A: The tools needed to make metal jewelry depend on the nature of the project. However, typically, you need a variety of different hammers and pliers, cutters, a magnifying visor or a microscope, a bezel roller, a hand drill, and so many more. You can check out the learning center on our website (1), where you can find a lot of articles on the most important tools in jewelry-making and their use.

Q: How do you hammer metal for jewelry?

A: To hammer metal for jewelry, you need the right body posture, the tight hammer, and the right technique for your specific project. Remember, keeping your stance and having proper grip is really important. You can read all the tips and tricks in our “How to Hammer Metal” article. (2)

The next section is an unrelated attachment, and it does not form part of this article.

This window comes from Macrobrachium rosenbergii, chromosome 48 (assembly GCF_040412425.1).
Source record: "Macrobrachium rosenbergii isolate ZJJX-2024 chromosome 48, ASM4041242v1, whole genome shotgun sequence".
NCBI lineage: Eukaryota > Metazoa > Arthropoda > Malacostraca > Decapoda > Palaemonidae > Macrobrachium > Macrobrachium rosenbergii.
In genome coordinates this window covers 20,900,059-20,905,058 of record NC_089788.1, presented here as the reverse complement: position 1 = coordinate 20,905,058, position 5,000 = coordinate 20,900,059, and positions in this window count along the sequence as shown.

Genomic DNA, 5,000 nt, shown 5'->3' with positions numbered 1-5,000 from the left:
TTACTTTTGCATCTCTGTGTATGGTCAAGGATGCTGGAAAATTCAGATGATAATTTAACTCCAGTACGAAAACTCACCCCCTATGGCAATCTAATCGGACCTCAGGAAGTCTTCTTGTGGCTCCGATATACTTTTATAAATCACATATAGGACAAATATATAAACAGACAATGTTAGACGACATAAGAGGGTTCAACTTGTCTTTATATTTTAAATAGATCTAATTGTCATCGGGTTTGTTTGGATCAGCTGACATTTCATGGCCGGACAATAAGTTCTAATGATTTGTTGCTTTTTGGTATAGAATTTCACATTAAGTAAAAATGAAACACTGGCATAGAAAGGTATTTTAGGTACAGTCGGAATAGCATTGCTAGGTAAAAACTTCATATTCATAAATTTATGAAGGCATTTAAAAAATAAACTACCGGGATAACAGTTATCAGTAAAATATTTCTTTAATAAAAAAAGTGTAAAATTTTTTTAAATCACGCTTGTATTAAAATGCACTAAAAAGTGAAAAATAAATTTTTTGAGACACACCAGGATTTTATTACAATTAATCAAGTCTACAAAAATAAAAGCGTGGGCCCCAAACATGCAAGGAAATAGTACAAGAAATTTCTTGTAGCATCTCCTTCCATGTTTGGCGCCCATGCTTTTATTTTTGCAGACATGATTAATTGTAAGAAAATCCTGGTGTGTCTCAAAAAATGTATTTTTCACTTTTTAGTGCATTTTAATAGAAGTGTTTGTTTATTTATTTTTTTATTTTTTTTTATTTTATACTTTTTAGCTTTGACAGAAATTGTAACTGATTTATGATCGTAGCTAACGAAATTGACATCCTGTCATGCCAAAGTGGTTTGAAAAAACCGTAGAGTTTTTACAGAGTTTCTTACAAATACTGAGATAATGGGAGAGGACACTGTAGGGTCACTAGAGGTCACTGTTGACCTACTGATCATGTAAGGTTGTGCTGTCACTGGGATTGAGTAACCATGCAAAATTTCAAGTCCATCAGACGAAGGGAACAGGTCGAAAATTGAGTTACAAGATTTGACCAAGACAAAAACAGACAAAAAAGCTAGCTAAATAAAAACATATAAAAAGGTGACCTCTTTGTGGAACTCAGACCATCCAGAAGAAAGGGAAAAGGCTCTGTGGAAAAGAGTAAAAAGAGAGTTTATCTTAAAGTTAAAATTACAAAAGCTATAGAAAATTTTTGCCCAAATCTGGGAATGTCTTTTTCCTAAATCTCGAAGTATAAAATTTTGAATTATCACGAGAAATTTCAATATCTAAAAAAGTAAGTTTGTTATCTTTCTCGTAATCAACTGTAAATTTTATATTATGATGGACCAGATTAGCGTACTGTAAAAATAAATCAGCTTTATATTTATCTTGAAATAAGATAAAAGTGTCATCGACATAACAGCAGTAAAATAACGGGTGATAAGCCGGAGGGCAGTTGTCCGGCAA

Q: What type of hammer is best for shaping metal?

A: The best type of hammer for shaping metal depends on what type of metal you’re shaping and how you want to shape it.(3) At the beginning of the article, we discussed the ideal use of each type of hammer and paired it off with a product recommendation that can get you started.

What’s Next?

Hopefully, you learned a lot about the types of hammers used in jewelry and how you can benefit from using various types of hammers. If you’ve already decided which hammers you really need, you can use the title links to check the specific prices, in-depth specifications, and customer reviews of each of the recommendations.

However, if you’re still unsure, don’t worry! Use our handy shopping advice to make sure you’re on the right track while making a purchase.

In the meantime, don’t forget to check out all the other jewelry-making tools we recommend, so that you can find the best tools for your specific needs and preferences.